Today, we commence a month-long focus on research on advanced materials. To begin, materials scientist Professor Mark Blamire and engineer Professor Bill O’Neill discuss how research in Cambridge is helping to advance the material world.

The collaborations of research teams from the basic sciences with those responsible for the development of engineering advances and the manufacturing systems are an example of the kind that are essential if basic materials research is to have a positive impact on UK economic growth

Mark Blamire and Bill O’Neill

Everything is made of something, yet, during the past century, the scientific and technological importance of materials has not been widely appreciated. Indeed, even though historical materials breakthroughs such as the development of steel to replace wrought iron had enormous commercial impacts, the term ‘advanced materials’ was coined only comparatively recently.

Although much of the development underpinned by advanced materials remains invisible to the general public – for example the requirement for high dielectric constant gate materials for ultra-small transistors and advanced alloys to improve the efficiency of jet engines – a lot is now literally in one’s face such as scratch-resistant glass for smart-phone screens and optoelectronic polymers for displays.

In many cases it is not the material itself which is ‘advanced’ but rather the manufacturing processes required either to create it or to integrate it with other materials. Sapphire, for example, has been recognised and used for thousands of years but the ability to create and machine large, perfect crystals has enabled it to be used as the substrate for the growth of gallium nitride (GaN) films for light-emitting diodes and soon to provide even more scratch-resistance for the smart-phone. In Cambridge, this too is advancing, with the more economically viable silicon replacing sapphire for GaN growth.

The economic importance of advanced materials was recently highlighted by a key Government statement as one of the “eight great technologies” crucial for the UK’s future success. UK businesses that produce and process materials are essential to the UK economy. They employ over 2.6 million people, and represent 11% of the country’s Gross Value Added with a turnover of £140 billion per annum and exports valued at £46 billion in 2013.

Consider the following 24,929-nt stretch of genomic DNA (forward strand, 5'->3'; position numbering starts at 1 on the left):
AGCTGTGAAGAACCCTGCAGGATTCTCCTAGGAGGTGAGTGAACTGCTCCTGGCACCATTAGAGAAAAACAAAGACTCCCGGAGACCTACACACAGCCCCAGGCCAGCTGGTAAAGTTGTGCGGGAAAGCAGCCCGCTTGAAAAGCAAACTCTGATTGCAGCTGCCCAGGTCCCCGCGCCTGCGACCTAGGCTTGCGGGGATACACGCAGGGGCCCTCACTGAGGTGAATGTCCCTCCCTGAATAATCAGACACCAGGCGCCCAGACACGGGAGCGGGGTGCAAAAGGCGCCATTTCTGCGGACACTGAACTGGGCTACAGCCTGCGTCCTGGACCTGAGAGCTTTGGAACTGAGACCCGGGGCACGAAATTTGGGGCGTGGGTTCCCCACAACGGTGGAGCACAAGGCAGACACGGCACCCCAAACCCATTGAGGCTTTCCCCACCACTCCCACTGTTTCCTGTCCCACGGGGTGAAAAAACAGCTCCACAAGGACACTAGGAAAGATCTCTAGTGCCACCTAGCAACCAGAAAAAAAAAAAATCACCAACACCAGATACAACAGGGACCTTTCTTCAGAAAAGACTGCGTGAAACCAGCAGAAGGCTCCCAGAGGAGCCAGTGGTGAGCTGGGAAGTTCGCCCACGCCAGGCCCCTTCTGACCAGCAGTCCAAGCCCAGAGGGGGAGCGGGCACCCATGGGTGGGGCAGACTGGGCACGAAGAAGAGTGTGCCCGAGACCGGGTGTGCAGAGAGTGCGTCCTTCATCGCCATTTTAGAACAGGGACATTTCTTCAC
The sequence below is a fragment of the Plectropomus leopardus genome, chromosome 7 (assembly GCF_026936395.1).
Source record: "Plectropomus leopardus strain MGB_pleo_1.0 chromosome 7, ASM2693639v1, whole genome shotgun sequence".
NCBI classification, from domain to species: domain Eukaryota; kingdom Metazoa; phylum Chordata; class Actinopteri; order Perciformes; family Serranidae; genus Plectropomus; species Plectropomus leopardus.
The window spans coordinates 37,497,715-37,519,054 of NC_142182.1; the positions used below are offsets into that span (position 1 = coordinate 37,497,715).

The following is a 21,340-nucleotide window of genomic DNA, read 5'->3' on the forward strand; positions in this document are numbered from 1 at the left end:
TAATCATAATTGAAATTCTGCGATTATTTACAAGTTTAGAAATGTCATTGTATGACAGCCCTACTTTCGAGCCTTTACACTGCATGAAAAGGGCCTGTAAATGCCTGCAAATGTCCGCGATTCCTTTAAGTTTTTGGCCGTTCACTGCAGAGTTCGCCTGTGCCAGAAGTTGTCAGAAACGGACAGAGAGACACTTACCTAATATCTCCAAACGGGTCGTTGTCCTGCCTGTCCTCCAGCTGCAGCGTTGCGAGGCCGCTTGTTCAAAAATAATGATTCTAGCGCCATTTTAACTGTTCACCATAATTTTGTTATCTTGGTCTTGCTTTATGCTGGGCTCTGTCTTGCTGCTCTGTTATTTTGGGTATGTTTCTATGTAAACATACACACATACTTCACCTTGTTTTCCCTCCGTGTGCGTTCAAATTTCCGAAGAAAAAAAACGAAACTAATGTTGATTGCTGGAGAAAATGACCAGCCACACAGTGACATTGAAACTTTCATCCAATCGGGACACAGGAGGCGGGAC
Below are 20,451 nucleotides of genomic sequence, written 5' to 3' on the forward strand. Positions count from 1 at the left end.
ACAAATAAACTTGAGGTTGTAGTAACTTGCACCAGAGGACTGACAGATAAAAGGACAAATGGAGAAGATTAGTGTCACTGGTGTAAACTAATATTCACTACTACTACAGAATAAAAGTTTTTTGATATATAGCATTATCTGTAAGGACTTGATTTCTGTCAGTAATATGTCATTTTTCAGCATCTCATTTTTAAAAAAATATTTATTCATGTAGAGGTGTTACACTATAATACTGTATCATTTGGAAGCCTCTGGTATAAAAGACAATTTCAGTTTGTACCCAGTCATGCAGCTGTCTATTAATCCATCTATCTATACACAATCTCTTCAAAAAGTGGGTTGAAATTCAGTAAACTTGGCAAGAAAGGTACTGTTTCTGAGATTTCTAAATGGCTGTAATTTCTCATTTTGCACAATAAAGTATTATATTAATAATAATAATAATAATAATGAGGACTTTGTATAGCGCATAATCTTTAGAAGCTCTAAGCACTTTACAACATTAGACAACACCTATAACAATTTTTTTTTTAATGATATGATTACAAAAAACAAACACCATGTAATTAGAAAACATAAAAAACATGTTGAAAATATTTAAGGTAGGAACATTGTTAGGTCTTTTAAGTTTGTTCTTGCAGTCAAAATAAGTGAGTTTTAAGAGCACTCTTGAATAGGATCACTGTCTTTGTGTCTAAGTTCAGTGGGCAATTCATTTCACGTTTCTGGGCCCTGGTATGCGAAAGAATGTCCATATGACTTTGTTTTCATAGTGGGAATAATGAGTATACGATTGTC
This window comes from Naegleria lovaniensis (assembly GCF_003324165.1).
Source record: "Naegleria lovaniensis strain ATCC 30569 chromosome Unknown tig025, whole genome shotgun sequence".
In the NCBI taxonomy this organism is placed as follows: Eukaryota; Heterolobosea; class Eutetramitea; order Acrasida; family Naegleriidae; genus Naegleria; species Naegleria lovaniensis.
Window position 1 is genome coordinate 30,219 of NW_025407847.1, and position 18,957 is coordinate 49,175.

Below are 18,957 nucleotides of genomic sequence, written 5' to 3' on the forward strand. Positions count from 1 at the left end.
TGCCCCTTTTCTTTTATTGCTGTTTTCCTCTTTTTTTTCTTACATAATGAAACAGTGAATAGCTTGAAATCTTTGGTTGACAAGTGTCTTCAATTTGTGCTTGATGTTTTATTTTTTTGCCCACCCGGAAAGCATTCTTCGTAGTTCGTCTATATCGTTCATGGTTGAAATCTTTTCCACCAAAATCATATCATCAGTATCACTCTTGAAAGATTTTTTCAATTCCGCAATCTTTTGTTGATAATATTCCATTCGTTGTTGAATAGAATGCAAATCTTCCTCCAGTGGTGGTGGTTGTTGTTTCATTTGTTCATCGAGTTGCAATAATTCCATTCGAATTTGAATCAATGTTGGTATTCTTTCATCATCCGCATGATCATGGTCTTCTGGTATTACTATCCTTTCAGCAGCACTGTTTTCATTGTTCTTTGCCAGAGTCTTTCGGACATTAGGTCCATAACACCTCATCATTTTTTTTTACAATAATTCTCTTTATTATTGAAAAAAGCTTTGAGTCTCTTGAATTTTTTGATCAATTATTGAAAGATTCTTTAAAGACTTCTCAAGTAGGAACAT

Cambridge is at the forefront of UK materials research and is investing heavily in the area: the University’s West Cambridge site is now home to the brand new building housing the Department of Materials Science and construction is under way for the Maxwell Centre – designed as a research hub to promote partnership between the physical sciences and industry – and a bespoke facility to host the Cambridge Graphene Centre with additional spaces for large-area electronics

Materials activities, across many University departments, range from the most blue-sky basic research through to the translation of the results into industrial processes. For example what began a decade ago as basic studies of the properties of carbon nanotubes has evolved through the invention in Cambridge of a process for manufacturing macroscopic nanotube fibres into research programmes aimed at using this material as a structural reinforcement for body armour and as a potential replacement for copper as an electrical wire.

Cambridge has often developed networks of research interconnections that have led to the acceleration of research outputs and the rapid translation of cutting-edge research into high-level economic impact. The collaborations of research teams from the basic sciences engaged in the creation of new materials with those responsible for the development of engineering advances and the manufacturing systems required to produce new products are an example of the kind of collaborations that are essential if basic materials research is to have a positive impact on UK economic growth. 

Advanced materials have always played a central part in the success of products and systems. With the world marching towards even higher levels of personal and data interconnectivity, the demand for advanced materials and products is set to continue. The new infrastructural developments on the West and North West Cambridge site, is set to provide Cambridge even greater opportunities for establishing multidisciplinary research networks that are required to produce the advances in materials that are much sought after by UK and global industries.

Professor Mark Blamire is head of the Department of Materials Science and Metallurgy; Professor Bill O’Neill is in the Institute for Manufacturing and Director of the Centre for Industrial Photonics.

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